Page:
3. Sync Architecture

In one embodiment, the sync architecture includes server-side sync component (e.g., residing in the cloud-based server 100 or sync server 120) and a client-side sync client residing on a local user device. FIG. 4B depicts a block diagram illustrating an example of components in a sync client 400 running on a local user device (e.g., user device 102 in FIG. 1) that synchronizes copies of items stored on the local device with copies of items stored in a cloud server file system (e.g., file system of a web-based or cloud-based collaboration environment).

The sync client 400 can include, for example, a conflicts manager 460, a triggering event module 454, a copying manager 456, a state module 458, a state database 480, a sync execution controller 457, a sync event queue manager 455, notification manager 466, a user interface module 468 and/or a local file system adapter 470. The conflicts manager 460 can include a rules engine 462 and/or an error notification module 464 (the function of this module may be combined with the notification manager 466), a sync failure detector 466, one or more conflict resolvers 467, a retry condition manager 468 and/or a condition evaluation engine 470. The local file system adapter 470 can include an item state module 472, filter modules 474 and/or an extended API 476. Additional or fewer components/modules/engines can be included in the sync client 400 and each illustrated component.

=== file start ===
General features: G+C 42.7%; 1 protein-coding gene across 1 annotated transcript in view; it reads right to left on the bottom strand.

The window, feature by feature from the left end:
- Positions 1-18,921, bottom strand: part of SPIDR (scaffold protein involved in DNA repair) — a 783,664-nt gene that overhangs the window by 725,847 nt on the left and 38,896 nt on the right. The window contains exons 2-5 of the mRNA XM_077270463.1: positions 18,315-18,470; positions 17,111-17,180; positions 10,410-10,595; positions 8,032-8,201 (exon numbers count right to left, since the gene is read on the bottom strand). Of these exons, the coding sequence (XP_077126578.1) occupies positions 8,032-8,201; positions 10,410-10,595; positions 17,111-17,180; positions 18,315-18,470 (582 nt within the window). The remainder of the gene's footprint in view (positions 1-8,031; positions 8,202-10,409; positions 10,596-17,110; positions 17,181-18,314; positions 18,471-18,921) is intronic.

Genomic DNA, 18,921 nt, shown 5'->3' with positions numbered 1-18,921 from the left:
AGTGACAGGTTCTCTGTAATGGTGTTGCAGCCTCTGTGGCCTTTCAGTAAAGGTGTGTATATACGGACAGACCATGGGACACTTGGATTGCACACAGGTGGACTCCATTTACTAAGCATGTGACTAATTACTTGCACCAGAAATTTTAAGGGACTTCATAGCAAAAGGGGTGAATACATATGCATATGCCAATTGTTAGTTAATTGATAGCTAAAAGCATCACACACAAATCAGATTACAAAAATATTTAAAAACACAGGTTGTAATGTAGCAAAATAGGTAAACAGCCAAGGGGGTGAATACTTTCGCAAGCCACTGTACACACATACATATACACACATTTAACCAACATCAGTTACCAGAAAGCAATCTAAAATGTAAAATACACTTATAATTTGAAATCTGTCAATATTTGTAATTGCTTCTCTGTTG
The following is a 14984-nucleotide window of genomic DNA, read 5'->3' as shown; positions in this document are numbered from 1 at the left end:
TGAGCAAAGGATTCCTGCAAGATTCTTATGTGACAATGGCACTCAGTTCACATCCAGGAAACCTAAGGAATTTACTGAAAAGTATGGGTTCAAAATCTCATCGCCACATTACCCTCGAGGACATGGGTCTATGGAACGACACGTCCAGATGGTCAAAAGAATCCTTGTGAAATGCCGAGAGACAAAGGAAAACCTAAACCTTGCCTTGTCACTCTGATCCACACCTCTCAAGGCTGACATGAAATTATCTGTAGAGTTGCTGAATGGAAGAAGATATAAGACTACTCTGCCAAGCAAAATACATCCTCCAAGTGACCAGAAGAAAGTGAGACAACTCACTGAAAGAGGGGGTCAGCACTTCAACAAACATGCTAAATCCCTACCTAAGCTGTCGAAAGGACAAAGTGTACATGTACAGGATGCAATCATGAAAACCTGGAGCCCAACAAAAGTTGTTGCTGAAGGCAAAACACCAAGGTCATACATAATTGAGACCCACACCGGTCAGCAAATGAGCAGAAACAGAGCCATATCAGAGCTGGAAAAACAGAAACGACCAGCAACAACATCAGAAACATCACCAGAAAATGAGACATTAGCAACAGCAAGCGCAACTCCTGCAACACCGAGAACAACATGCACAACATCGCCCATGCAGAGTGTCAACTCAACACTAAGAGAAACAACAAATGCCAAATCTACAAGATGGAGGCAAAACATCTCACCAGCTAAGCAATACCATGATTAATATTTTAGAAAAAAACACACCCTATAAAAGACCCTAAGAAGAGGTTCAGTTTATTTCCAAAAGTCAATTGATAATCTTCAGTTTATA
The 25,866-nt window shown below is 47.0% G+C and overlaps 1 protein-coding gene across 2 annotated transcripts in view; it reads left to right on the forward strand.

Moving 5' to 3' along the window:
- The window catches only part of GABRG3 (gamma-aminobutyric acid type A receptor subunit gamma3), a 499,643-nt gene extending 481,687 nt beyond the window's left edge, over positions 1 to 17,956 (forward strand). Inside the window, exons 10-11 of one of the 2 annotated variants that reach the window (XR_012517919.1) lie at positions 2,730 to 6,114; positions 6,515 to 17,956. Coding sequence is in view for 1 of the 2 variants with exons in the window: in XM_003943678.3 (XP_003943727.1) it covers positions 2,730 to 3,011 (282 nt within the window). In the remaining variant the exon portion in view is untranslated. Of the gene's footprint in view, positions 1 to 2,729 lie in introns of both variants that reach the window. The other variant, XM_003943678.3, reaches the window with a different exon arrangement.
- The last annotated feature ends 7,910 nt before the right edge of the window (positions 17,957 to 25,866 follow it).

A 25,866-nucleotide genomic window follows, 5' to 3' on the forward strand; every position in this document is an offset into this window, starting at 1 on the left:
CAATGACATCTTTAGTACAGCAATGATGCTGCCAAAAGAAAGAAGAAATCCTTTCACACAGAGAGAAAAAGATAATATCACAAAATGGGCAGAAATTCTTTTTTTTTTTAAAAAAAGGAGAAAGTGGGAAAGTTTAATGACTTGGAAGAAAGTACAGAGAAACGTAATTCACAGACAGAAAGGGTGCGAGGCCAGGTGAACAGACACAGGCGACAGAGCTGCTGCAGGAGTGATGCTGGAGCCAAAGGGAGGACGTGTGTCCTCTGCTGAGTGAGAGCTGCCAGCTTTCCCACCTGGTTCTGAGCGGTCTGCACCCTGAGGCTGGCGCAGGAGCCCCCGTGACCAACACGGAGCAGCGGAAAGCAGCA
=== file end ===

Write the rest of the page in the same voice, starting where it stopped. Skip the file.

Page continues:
One embodiment of the sync client 400 includes the triggering event module 454 which determines when synchronization of files/folders should occur. A triggering event can occur when a change has been made to the cloud server file system. As a result of this event, a notification is sent from the notification server 150 to the triggering event module 454. In some instances, when a user has an application open and edits a file in the cloud server file system (e.g., edits a file in a server sync folder), editing of the file causes the notification server 150 to send a notification to the triggering event module 454, causing the change to be downloaded to the local sync folders of other collaborators as part of the synchronization function. In some instances, the notification is sent to the triggering event module 454 after the user has saved the file and closed the application.